I got all my projects over the last 35 years by listening to others peoples problems. Real programmers are cursed by infinite ideas vs. limited time. So ideas get a negative value. Just pick those ideas where the company has a great culture, and that sound challenging to you. So the positive work environment must balance the negative value of the idea. Ask yourself: The is company work environment good for solving the problem, or a hindrance. Do !NOT! talk to HR, but to the people who have the problem. I always talked to HR last, at the moment after signing the contract when they want my tax numbers and the like.
One indicator, that might not work in other cultures (outside Germany), is: You got the job, if they take the time to show you the recreation facilities like coffee kitchen, smokers garden, after the interview.
I recently released an ebook 'Job Tips For GEEKS: The Job Search', which is a step-by-step guide to most of the things you are asking about. It starts with the decision to start a job search, what strategies to consider and pros/cons of each (recruiters, posting resumes, emailing to online posts, and more random approaches, etc.) , implementing those strategies, how to protect yourself from recruiters, resume structure section by section, interview tips for phone and face-to-face, keeping metrics during the search (to track success/failure), talking about money, negotiations, balancing multiple job offers, refusing offers, accepting offers, counteroffers (including what recruiters are trained to tell you), and how to keep bridges intact after the job search.
It covers everything during the process in about 150 pages. I made a quick one page with links to buy and a link to a free section - http://jobtipsforgeeksbook.com.
1. Prepare well. The number of interview preparation sites are way too many to mention.
2. Get your basics straight. If you are applying to a programming job, assume you are going to be grilled on Data Structures/Algorithms/Coding/Design patterns/OS. 3. Practice coding without an IDE.
4. Tune your interview preparation to the industry you are trying to get hired into as well. For example, if you are an experienced guy and plan to interview with us (AWS DynamoDB), you would be hard pressed to get by without Database Architecture/Concurrency/Distributed programming related knowledge. This also levels up or down according to your experience. If you have 10 years in the database industry the expectations are going to be very different compared to a college hire.
4.1. An addendum: We do hire a lot of people from other disciplines provided they prove that they are smart / willing to learn / can code. I switched from the Windows C++/C# shop to a linux Java/Perl/C++ shop for example. Do make your competencies clear to the interviewer at the onset.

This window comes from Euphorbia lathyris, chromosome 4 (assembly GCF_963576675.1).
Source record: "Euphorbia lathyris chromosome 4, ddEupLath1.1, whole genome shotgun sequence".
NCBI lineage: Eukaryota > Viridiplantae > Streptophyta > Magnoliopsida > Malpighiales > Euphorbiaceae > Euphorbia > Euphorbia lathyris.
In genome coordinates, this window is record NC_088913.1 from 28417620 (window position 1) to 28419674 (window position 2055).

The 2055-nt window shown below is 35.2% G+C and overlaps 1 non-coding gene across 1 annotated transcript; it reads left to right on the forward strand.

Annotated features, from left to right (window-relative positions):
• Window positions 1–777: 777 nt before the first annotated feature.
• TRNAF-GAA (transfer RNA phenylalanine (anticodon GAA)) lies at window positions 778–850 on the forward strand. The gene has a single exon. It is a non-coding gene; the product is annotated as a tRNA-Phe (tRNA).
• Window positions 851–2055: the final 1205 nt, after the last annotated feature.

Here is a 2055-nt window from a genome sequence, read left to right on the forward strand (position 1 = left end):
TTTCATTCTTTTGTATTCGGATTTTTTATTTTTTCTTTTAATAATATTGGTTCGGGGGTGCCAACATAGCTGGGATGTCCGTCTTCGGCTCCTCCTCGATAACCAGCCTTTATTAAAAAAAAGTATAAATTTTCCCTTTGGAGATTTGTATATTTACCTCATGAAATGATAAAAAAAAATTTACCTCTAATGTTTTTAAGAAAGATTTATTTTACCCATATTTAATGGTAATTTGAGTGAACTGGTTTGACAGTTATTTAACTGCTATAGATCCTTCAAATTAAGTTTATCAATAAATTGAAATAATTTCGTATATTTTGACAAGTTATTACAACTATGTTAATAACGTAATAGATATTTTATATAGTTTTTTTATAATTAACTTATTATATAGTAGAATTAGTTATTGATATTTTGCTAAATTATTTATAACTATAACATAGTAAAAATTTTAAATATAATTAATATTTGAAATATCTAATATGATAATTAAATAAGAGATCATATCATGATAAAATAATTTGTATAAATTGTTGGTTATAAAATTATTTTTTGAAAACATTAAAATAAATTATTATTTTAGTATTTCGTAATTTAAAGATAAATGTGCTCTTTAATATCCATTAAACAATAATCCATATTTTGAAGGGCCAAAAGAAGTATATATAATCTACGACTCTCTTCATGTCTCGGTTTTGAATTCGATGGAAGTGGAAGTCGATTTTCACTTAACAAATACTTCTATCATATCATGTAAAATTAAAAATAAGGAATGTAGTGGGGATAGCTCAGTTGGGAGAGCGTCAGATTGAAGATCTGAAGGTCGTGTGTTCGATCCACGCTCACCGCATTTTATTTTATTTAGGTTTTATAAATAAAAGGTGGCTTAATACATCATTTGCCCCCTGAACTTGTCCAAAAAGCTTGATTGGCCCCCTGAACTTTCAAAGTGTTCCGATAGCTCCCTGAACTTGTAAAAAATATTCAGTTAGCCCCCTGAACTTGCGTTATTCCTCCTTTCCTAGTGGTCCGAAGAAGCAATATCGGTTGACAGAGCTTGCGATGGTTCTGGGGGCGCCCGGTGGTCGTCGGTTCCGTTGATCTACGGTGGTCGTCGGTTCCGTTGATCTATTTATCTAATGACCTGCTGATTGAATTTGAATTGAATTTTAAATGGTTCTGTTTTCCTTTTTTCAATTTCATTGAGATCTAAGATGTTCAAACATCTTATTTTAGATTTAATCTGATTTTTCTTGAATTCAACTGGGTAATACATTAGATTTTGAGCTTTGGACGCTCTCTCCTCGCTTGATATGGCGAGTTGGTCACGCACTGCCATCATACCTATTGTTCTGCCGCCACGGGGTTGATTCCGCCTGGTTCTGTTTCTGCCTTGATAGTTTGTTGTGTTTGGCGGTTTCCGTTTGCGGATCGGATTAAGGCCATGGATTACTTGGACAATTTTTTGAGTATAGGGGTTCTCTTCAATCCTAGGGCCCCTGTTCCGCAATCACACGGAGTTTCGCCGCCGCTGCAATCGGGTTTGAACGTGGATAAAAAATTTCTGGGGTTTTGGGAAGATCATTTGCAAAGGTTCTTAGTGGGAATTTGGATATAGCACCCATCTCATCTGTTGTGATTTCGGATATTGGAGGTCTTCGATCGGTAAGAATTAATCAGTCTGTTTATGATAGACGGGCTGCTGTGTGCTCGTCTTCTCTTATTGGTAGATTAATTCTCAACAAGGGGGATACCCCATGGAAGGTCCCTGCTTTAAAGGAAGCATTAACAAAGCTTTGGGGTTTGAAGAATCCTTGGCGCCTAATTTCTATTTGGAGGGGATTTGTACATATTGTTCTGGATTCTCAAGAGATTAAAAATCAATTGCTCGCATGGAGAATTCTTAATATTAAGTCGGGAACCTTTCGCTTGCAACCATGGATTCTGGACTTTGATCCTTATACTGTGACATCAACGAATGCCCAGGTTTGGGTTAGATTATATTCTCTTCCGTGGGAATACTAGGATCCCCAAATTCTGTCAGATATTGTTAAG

4.2 Remember that you could be a very successful person in a different field/company, but as an interviewer if I can't relate your skills for the role I am interviewing you for in some way I can't hire you. This starts mattering more and more as roles become senior.
5. Know what you have been doing for the past few years. Prepare for questions probing your team skills/problem solving skills etc.
6. Know what you are talking about and what's on your resume very well - I can't stress this enough. I find so many folks who have a templated 'Skills' list like Java and are not able to answer basic fizz buzz questions.
7. Read up about the company culture and see what they actually value most. (again, way too many sites out there for this information). Amazon has a list of leadership skills that people look for. These might appear broad, but usually have direct effects on the interview process.8. Find someone inside the company who will refer you instead of cold calling.
Shameless plug: If you think you are well prepared and want a referral to AWS, contact me! We are hiring!
Two data points, I met my current startup at NY Tech Day. My previous startup was met via one of the NY Tech meetups.
A few things I'm doing to get prepared: 1) I'm enrolled in a online Ruby/Rails bootcamp (https://www.gotealeaf.com) it lasts for a total of 16 weeks and we're building out several projects. 2) Taking lessons at Treehouse, I'm always up for some extra practice! 3) Just started a side project that I will have completed by the end of the 6 months.4) Attending a weekly local Ruby meet up. Additionally, I'm getting involved in other local tech events, like Startup Weekend.
My plan of action is to make a trip to San Francisco (this is where I ideally want to relocate to) to speak to a few potential employers mid-way of my journey. Of course, it won't be a formal interview but I would like to let them know my plans and a get feel of their company, culture, etc. At the end of the 6 months, I will touch base with these companies and show them my progress. At that time, I will also reach out to additional companies.
What do you guys think of my overall strategy? Any suggestions?
In terms of my resume, what type of things should I list? Since, I won't have any "formal" experience, is completing the online Ruby/Rails bootcamp worth highlighting? How about my side project?
PS: I'm a female in my mid 20's coming from a luxury sales and customer service background.
Thanks in advance!
I did pretty well last year by being friendly and trying to show my passion for programming. This year, I'll be attending the Reflections | Projections Conference , and the companies I'll hopefully be talking to are on a completely different tier. What's the best way to make a lasting, memorable impression, especially if my school isn't particularly impressive? Do I mention my prior internships or side projects? Something else?
Thanks for any advice!